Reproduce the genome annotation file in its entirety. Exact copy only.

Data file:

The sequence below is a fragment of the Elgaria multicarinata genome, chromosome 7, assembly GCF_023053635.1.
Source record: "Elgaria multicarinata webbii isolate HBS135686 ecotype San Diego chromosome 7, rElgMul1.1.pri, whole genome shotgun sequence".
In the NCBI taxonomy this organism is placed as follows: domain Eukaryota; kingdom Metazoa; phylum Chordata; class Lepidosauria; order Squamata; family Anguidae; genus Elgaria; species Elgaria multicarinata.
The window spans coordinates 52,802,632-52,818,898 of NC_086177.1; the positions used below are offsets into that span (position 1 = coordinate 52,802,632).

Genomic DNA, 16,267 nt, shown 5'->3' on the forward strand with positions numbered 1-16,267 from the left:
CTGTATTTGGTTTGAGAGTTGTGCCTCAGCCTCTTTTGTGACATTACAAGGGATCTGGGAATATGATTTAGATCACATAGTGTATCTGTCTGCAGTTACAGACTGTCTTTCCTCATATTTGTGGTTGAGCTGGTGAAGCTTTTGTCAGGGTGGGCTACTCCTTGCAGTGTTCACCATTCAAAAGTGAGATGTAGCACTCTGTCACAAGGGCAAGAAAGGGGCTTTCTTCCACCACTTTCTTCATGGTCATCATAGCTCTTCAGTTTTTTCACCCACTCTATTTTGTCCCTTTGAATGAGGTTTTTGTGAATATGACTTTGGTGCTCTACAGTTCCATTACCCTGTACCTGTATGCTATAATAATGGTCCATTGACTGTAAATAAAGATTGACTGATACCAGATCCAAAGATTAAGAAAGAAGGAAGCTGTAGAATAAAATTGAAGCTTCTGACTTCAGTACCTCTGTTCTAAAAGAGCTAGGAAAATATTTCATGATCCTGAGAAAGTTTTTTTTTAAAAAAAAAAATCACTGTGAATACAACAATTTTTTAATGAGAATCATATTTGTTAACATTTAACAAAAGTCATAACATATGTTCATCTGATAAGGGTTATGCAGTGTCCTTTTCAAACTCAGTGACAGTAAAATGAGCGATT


The sequence below is a fragment of the Elgaria multicarinata genome, chromosome 7, assembly GCF_023053635.1.
Source record: "Elgaria multicarinata webbii isolate HBS135686 ecotype San Diego chromosome 7, rElgMul1.1.pri, whole genome shotgun sequence".
In the NCBI taxonomy this organism is placed as follows: domain Eukaryota; kingdom Metazoa; phylum Chordata; class Lepidosauria; order Squamata; family Anguidae; genus Elgaria; species Elgaria multicarinata.
The window spans coordinates 52,802,632-52,818,898 of NC_086177.1; the positions used below are offsets into that span (position 1 = coordinate 52,802,632).

Genomic DNA, 16,267 nt, shown 5'->3' on the forward strand with positions numbered 1-16,267 from the left:
CTGTATTTGGTTTGAGAGTTGTGCCTCAGCCTCTTTTGTGACATTACAAGGGATCTGGGAATATGATTTAGATCACATAGTGTATCTGTCTGCAGTTACAGACTGTCTTTCCTCATATTTGTGGTTGAGCTGGTGAAGCTTTTGTCAGGGTGGGCTACTCCTTGCAGTGTTCACCATTCAAAAGTGAGATGTAGCACTCTGTCACAAGGGCAAGAAAGGGGCTTTCTTCCACCACTTTCTTCATGGTCATCATAGCTCTTCAGTTTTTTCACCCACTCTATTTTGTCCCTTTGAATGAGGTTTTTGTGAATATGACTTTGGTGCTCTACAGTTCCATTACCCTGTACCTGTATGCTATAATAATGGTCCATTGACTGTAAATAAAGATTGACTGATACCAGATCCAAAGATTAAGAAAGAAGGAAGCTGTAGAATAAAATTGAAGCTTCTGACTTCAGTACCTCTGTTCTAAAAGAGCTAGGAAAATATTTCATGATCCTGAGAAAGTTTTTTTTTAAAAAAAAAAATCACTGTGAATACAACAATTTTTTAATGAGAATCATATTTGTTAACATTTAACAAAAGTCATAACATATGTTCATCTGATAAGGGTTATGCAGTGTCCTTTTCAAACTCAGTGACAGTAAAATGAGCGATT